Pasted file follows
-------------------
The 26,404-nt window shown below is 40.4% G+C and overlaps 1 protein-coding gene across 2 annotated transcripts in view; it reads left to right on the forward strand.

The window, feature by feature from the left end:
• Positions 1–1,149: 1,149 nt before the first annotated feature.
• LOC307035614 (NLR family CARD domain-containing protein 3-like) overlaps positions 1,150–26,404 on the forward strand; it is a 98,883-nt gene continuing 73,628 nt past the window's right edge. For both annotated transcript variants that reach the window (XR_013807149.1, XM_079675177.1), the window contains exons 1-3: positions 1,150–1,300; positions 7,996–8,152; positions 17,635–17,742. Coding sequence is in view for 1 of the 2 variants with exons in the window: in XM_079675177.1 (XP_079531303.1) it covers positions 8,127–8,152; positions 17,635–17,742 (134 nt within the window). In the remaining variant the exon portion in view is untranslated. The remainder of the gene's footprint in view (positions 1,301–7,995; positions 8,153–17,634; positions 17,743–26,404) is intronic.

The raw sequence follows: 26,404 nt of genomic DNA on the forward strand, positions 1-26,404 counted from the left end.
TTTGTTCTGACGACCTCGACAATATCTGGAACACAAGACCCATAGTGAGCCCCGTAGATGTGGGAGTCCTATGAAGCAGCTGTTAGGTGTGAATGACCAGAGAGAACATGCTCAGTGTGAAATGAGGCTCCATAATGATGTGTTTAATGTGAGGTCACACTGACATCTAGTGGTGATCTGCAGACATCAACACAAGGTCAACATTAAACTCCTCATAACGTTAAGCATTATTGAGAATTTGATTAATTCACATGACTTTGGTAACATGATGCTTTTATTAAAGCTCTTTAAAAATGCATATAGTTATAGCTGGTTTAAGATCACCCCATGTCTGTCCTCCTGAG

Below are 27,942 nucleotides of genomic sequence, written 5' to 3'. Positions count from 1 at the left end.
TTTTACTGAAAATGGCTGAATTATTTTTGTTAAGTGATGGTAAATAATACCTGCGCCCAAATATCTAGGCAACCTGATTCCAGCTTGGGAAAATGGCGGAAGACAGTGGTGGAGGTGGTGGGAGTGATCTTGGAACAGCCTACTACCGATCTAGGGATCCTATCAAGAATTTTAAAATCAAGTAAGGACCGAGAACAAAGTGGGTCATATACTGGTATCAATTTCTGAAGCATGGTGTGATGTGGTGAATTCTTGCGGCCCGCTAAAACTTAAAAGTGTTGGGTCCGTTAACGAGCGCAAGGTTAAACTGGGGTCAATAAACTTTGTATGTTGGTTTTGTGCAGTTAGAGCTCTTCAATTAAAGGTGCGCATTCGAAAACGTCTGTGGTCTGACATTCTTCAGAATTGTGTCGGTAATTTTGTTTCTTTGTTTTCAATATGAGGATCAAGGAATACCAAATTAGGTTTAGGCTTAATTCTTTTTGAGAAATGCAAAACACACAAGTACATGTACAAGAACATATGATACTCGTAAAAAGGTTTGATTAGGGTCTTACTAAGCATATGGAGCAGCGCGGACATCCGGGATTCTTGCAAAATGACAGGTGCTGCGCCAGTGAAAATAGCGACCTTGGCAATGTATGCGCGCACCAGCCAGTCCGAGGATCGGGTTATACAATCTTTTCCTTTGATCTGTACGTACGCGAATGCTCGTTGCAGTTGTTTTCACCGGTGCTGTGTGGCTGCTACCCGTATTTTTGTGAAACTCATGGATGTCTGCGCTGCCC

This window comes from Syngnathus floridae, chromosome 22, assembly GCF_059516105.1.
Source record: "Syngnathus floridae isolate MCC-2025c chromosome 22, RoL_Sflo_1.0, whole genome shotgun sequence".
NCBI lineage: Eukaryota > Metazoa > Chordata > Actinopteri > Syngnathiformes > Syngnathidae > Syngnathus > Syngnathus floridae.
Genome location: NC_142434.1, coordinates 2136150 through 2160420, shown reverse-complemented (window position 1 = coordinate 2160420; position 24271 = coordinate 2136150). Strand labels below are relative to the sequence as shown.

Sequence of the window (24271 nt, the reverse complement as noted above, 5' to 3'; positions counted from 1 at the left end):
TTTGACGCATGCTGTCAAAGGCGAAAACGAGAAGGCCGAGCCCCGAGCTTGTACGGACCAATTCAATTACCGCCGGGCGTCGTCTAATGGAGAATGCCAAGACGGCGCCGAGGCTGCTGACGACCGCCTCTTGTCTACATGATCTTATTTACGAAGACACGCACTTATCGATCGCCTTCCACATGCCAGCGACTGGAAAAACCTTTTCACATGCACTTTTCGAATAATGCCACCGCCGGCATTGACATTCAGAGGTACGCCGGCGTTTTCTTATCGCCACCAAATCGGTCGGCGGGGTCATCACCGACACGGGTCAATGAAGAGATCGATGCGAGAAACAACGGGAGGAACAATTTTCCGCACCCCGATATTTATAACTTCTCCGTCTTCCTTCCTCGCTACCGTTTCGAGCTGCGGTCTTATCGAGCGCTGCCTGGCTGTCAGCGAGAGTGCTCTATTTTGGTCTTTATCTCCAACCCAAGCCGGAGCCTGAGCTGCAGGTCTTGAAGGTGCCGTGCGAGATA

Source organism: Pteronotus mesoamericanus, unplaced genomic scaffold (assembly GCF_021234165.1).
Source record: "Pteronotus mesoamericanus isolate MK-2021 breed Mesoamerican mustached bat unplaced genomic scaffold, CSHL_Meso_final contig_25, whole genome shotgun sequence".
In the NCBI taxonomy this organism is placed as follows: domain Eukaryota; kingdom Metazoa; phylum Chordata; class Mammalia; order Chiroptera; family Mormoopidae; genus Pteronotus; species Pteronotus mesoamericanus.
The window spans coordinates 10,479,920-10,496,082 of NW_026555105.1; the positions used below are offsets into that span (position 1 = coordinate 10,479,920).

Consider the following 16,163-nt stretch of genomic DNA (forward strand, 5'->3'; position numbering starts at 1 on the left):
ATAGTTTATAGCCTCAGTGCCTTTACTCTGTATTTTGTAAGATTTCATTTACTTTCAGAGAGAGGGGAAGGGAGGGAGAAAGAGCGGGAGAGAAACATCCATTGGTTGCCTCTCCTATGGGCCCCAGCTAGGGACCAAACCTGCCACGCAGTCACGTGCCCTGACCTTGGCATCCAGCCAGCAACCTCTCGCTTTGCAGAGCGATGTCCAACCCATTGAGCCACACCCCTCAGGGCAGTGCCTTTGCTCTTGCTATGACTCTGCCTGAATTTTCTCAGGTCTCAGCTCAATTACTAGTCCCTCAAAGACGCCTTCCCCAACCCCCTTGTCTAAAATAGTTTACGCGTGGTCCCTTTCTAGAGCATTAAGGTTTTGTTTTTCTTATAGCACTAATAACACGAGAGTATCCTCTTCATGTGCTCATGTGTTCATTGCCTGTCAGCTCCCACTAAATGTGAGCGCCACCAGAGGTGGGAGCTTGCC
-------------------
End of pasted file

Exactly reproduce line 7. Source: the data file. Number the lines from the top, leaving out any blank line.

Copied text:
Below are 27,942 nucleotides of genomic sequence, written 5' to 3'. Positions count from 1 at the left end.